This is just copy and paste of an account I wrote to keep track of things for myself. Please note I have no medical training and I haven't checked to see if the web links at the end still work. I think most will.
Since writing this account I've had a second DXA scan showing that within a year my bone density improved from -2 to -1.6. This was the main measurement at the hip, but all the measurements improved, including the spine. They are no longer recommending that I take drugs and next scan should be in 3 to 5 years. My doctor was amazed and asked me how I did it!
Background – “high risk” small-boned Caucasian female over 65, taking prednisone for polymyalgia rheumatica since June 2015, suffered broken leg (tibial plateau) when leg was severely twisted when I walked on ice February 2014. My T-score is -2.0 but I am in the high risk category. When starting prednisone I was told that bone thinning was an effect of prednisone so I took my calcium and Vitamin D supplements, bought a pedometer and started walking more. It was at my request that I finally had a scan in September where the osteopenia was diagnosed. Even when I had the broken leg no one suggested a scan would be a good idea. All I knew was that the bone healed rapidly and well, I had not needed surgery.
After the diagnosis my GP recommended medication but by then I had started hearing about the potential for horrific side effects, so turned her down and started serious research. I started by talking to my friends. Two of them had successfully moved from osteoporosis range into osteopenia through non-medical means. One remains faithful to her regimen and continues to improve, the other has slacked off and become osteoporotic again. Suggestions from the more dedicated person included Nordic walking and parkour but she does not have polymyalgia (PMR). She also has taken various supplements under the advice of a herbalist. I am not ruling out her methods but am not completely following in her path. I took up Nordic walking about three months ago. I tell you about her because her experience is what gives me real hope that “natural” methods work. A sister-in-law was taking Fosamax but had to discontinue because of side effects (I don’t know what the side effects were).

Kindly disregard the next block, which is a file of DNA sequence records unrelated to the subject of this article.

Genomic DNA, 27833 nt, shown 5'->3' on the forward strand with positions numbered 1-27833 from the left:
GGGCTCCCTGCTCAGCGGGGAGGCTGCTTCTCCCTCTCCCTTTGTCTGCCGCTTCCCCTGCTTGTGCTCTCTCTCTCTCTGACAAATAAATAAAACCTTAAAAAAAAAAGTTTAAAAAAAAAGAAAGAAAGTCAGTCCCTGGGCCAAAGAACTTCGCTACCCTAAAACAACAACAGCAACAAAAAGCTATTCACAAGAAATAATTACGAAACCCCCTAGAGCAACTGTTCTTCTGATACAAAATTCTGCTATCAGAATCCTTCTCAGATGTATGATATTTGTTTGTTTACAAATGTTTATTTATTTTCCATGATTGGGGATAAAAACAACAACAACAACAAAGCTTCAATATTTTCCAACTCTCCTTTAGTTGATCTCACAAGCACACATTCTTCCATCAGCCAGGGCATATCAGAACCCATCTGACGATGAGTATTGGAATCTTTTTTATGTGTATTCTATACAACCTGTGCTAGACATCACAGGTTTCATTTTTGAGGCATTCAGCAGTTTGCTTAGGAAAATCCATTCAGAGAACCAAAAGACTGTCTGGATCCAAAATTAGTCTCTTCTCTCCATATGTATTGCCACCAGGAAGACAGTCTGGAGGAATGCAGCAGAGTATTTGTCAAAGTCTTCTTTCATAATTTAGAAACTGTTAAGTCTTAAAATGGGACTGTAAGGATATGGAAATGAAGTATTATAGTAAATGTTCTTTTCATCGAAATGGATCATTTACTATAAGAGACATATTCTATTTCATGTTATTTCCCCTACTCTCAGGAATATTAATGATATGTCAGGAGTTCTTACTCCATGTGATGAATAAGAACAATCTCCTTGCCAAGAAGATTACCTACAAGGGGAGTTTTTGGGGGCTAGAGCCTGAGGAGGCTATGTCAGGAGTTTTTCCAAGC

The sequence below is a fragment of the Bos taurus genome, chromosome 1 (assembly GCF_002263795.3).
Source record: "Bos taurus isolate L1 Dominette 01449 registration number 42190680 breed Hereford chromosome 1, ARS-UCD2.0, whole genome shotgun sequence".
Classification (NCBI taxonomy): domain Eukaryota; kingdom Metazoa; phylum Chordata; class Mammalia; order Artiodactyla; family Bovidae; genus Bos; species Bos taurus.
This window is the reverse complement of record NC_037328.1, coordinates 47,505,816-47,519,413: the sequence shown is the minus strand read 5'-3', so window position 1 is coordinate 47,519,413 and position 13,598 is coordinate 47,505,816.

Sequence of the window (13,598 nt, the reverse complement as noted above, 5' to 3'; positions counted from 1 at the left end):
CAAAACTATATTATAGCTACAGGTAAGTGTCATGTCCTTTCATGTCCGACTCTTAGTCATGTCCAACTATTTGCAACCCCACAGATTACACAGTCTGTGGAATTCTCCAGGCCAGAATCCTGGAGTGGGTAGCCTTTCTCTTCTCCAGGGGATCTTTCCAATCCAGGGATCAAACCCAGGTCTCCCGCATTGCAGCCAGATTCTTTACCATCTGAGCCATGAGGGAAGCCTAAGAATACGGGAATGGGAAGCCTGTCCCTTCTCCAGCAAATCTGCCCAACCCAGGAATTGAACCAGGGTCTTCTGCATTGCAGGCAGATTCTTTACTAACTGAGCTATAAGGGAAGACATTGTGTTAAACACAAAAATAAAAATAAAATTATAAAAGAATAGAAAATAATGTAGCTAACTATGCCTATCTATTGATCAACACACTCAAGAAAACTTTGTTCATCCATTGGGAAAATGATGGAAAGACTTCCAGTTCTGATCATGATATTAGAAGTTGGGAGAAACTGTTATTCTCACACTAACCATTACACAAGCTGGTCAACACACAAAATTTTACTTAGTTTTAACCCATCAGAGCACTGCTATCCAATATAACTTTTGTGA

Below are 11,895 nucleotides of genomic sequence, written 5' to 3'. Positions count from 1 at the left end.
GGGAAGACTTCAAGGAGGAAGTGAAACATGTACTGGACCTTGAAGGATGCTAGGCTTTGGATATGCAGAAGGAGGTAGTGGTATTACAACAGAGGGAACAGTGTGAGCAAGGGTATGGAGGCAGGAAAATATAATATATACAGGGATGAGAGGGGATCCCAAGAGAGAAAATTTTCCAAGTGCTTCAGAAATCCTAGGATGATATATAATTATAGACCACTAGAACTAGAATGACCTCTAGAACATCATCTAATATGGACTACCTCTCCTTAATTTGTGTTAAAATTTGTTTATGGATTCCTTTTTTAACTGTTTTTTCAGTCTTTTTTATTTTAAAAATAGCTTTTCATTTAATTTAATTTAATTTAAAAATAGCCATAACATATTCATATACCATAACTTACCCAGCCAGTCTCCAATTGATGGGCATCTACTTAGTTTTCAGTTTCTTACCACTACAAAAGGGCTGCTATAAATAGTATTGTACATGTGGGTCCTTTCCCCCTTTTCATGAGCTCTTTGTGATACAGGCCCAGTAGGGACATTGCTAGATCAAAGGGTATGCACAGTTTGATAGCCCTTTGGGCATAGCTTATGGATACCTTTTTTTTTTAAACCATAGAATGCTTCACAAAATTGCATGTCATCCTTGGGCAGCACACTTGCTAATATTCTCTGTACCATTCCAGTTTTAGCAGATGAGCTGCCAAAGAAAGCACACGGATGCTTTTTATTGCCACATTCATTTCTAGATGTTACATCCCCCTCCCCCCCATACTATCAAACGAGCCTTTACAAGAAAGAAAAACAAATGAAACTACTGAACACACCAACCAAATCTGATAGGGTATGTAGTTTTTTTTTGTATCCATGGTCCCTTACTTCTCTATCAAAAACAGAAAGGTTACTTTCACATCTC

I have done a lot of reading. You will find several good sites on the internet but if they are heavily promoting certain products it is a good idea to balance their advice with what you read elsewhere. I am convinced that the following regimen is the best for me, and I expect to be adding to this, and modifying things, as I continue to learn more:
Exercise: I have a weighted walking vest which allows me to gradually add small amounts of weight. This is to challenge the skeleton to lay down more bone. I am learning Tai Chi which is not only excellent for improving balance (helps to avoid those bone-breaking falls) but has been shown to improve bone density. I use my pedometer to make sure I get 10,000 steps a day. At present this includes all my daily activity, not just my walks. I may increase this in the future. I also carry on with long-standing physio exercises for osteoarthritis and practice a bit of yoga.
Diet: Because another bad side effect of prednisone can be diabetes I have to be rather careful with my food choices, but as long as you are eating a well-balanced diet you can consider adding the following supplements:
Calcium hydroxyapatite (preferred because it is most easily absorbed into human tissue and I've read that it is more readily absorbed by people on steroids) but calcium citrate also a good choice.